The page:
Many followers of the Sammy Yatim/James Forcillo case were surprised by the jury's verdict, announced today. Toronto police Const. Forcillo, who fatally shot Yatim while on the job in 2013, was found guilty of attempted murder, but not guilty of second-degree murder.

CBC News readers were confused about how Forcillo could be found guilty only of attempted murder when the man he shot is dead.

It all comes down to the fact that Forcillo fired two separate rounds of shots, says Toronto-based criminal defence lawyer Joseph Neuberger.

Medical evidence shows that Yatim was critically injured by the first round of shots and would have died whether or not Forcillo continued to shoot him.

"What the jury must have found was that during the first volley of shots Forcillo was acting reasonably, in fear for his safety or the safety of others, and thus was not guilty of second-degree murder or manslaughter," Neuberger says.

During the second round of shots, however, "Forcillo knew that Yatim was on the ground and incapacitated, and therefore the second volley of shots was meant to kill Yatim."

That second round of shots did not kill Yatim, because he was already fatally wounded. Therefore, although Forcillo may have had murderous intent, he was not charged with murder, Neuberger said.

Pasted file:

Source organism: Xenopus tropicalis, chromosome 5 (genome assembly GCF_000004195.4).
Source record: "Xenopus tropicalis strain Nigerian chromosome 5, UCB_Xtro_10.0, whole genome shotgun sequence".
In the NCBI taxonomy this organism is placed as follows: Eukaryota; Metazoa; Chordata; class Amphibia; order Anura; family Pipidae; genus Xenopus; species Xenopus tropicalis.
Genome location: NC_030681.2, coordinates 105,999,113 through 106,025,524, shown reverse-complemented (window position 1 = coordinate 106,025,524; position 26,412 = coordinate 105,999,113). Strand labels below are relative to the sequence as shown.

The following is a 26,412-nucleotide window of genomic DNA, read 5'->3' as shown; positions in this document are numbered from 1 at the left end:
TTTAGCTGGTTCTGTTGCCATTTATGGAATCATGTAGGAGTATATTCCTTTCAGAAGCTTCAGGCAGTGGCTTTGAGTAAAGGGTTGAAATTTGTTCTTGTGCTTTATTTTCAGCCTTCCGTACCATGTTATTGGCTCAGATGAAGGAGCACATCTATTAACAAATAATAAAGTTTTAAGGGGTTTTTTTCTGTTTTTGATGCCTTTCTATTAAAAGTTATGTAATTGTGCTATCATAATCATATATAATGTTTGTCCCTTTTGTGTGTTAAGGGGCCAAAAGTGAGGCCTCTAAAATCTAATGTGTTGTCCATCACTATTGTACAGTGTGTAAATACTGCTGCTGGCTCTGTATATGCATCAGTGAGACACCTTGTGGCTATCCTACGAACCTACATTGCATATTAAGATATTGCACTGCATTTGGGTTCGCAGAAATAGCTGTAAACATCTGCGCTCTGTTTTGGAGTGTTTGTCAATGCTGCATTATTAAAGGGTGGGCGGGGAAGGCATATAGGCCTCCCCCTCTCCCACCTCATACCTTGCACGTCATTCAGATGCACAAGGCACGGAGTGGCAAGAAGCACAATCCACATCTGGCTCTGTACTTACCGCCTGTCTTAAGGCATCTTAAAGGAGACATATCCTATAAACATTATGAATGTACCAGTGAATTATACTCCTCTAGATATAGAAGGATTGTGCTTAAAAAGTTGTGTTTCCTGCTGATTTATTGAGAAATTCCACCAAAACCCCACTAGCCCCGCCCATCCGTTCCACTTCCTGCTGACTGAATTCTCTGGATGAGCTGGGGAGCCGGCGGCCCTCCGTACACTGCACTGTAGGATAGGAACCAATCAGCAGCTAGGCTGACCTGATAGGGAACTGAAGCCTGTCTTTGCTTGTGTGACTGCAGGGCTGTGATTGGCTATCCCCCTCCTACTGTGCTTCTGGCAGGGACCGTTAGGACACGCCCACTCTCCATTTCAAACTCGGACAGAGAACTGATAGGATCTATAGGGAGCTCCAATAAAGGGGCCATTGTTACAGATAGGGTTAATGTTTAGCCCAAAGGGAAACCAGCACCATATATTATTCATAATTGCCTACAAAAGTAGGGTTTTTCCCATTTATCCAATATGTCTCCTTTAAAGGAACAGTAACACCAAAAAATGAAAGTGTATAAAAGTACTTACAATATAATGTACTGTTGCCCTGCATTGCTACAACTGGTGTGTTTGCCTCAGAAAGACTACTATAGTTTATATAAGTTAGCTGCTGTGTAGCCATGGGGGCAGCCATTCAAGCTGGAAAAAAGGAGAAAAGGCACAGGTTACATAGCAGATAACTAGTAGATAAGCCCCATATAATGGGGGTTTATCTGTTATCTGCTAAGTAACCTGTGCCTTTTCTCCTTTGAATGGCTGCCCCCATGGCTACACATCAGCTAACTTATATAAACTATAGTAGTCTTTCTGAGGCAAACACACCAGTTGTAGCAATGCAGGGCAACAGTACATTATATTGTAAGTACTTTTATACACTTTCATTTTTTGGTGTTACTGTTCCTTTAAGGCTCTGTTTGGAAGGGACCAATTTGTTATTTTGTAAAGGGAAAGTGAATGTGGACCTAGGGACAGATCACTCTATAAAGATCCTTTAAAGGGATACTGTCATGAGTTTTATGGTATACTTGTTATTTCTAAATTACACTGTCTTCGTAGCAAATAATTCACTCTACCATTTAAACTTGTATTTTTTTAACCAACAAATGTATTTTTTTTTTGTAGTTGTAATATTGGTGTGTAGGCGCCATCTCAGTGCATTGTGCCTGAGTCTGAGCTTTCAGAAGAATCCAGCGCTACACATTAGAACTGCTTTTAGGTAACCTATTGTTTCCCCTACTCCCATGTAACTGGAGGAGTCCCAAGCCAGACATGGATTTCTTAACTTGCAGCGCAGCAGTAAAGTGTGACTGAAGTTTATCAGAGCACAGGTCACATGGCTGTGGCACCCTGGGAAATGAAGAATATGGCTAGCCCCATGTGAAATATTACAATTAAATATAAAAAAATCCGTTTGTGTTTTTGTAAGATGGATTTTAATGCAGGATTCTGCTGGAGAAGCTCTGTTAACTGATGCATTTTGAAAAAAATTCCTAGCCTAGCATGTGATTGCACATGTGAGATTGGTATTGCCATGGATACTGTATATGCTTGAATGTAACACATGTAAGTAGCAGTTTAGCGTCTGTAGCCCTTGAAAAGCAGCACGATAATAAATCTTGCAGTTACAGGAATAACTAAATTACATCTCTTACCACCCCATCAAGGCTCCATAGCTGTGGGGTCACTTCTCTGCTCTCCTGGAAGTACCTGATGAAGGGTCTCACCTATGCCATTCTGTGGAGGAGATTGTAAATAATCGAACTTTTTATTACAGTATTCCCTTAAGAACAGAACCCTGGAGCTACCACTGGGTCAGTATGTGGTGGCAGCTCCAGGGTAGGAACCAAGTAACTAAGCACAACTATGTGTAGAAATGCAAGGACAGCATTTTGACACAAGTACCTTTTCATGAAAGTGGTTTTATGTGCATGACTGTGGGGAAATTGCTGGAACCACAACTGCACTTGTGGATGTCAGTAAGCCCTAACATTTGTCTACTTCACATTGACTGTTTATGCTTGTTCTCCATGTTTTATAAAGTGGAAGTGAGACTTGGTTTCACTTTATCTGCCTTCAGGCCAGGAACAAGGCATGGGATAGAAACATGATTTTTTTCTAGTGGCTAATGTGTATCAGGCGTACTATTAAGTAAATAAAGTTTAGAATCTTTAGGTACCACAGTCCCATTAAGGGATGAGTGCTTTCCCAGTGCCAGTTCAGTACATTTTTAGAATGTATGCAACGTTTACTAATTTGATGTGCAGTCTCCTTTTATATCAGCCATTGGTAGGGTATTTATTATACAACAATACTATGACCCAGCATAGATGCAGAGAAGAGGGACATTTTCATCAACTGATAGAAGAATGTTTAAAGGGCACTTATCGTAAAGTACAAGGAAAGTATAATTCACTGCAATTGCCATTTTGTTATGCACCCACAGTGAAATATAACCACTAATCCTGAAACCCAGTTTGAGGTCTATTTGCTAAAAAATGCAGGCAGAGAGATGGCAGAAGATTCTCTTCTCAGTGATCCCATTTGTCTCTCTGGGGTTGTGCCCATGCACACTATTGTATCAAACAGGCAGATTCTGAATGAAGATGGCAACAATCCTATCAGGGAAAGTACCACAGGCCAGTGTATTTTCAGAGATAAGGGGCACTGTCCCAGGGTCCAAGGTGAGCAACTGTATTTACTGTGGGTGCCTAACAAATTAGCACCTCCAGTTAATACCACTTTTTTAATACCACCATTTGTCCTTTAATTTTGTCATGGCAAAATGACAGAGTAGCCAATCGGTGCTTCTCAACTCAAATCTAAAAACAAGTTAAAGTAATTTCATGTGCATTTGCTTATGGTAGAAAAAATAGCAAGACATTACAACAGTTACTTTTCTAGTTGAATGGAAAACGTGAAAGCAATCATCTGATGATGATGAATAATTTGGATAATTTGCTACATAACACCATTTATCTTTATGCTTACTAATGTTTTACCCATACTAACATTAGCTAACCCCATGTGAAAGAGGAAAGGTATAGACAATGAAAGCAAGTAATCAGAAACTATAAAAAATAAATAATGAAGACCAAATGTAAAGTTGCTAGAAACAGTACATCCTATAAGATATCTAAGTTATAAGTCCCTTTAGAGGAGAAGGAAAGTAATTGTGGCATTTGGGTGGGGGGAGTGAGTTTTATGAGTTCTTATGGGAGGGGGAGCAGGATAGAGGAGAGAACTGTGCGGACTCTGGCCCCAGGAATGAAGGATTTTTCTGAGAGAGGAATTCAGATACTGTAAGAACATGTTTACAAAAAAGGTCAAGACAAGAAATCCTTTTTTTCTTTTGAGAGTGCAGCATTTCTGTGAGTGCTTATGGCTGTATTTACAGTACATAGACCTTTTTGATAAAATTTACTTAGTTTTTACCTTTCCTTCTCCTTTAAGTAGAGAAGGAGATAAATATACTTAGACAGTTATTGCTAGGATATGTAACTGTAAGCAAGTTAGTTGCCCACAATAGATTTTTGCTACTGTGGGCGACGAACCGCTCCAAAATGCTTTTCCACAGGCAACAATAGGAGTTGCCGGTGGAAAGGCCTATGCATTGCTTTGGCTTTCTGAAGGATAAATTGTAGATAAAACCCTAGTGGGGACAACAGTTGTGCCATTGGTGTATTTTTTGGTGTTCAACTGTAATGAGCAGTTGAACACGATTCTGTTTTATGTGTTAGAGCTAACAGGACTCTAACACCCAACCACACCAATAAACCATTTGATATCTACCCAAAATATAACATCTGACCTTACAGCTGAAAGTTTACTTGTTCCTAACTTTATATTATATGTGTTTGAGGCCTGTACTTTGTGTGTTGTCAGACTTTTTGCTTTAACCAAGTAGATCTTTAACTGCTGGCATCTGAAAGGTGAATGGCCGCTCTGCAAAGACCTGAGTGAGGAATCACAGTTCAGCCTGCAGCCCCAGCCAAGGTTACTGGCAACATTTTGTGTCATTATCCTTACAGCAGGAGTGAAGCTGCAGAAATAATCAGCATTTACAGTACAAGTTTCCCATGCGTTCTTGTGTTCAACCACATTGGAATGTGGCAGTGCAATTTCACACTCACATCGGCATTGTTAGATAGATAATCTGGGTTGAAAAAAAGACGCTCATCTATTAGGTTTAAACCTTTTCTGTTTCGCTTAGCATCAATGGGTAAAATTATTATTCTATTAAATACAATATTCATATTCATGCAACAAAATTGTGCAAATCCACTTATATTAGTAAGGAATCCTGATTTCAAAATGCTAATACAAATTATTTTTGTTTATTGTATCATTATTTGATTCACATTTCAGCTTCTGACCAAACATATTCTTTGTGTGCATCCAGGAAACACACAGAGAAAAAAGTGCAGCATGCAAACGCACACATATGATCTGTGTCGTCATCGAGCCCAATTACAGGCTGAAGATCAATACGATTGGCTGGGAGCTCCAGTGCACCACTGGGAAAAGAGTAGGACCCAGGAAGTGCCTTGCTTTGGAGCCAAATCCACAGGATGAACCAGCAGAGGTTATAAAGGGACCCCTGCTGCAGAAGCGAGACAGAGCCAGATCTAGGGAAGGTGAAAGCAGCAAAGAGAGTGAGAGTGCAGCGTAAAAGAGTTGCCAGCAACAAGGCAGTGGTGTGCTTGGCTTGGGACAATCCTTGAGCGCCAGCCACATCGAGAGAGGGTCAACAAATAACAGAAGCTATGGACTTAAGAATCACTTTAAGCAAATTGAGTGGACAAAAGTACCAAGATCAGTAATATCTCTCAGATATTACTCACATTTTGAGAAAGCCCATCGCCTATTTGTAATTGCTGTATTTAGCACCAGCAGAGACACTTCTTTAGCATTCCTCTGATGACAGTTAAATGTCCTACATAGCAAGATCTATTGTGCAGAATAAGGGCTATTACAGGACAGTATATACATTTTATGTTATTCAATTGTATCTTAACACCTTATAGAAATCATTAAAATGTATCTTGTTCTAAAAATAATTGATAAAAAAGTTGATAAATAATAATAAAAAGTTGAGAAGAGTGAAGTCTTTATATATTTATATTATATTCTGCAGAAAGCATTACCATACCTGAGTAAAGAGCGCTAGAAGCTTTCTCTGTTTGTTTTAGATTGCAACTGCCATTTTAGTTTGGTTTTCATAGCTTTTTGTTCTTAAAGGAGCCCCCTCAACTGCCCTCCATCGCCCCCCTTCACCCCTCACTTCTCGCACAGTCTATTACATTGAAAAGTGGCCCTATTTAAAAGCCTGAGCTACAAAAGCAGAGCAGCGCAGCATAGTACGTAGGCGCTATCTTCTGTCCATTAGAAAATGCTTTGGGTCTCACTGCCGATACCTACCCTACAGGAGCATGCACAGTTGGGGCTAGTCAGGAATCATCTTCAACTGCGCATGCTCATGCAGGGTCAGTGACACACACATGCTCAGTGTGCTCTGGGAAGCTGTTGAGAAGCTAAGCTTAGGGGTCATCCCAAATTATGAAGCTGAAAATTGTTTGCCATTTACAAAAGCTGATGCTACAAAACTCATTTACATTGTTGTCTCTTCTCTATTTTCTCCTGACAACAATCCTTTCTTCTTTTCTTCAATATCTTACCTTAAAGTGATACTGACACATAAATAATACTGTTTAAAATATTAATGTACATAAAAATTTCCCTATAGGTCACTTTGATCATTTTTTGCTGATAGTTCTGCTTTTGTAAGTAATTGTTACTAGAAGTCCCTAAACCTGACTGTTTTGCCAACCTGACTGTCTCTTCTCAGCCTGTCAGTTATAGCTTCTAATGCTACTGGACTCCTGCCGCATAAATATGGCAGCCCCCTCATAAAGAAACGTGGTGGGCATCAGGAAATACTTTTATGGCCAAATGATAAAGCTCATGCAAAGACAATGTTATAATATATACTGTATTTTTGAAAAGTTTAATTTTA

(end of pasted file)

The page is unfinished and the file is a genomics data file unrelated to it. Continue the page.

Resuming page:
'I was very confused by this verdict'

"There has never been a case of similar circumstances" where a verdict like this came down, says Neuberger.

"I was very confused by this verdict, because this whole interaction between Forcillo and Yatim is approximately 50 seconds, and the second volley of shots comes within seconds of the first volley of shots," he went on.

He doesn't see how it's possible that Forcillo developed murderous intent in such a short amount of time.

Forcillo's defence team is similarly confused. Peter Brauti, Forcillo's lawyer, immediately filed a "stay of proceedings," making the argument there has been an "abuse of process" in the conviction. 

There's a huge range of sentences that the judge could hand down for attempted murder, Neuberger said. Forcillo could get off with no jail time, or he could receive up to life in prison.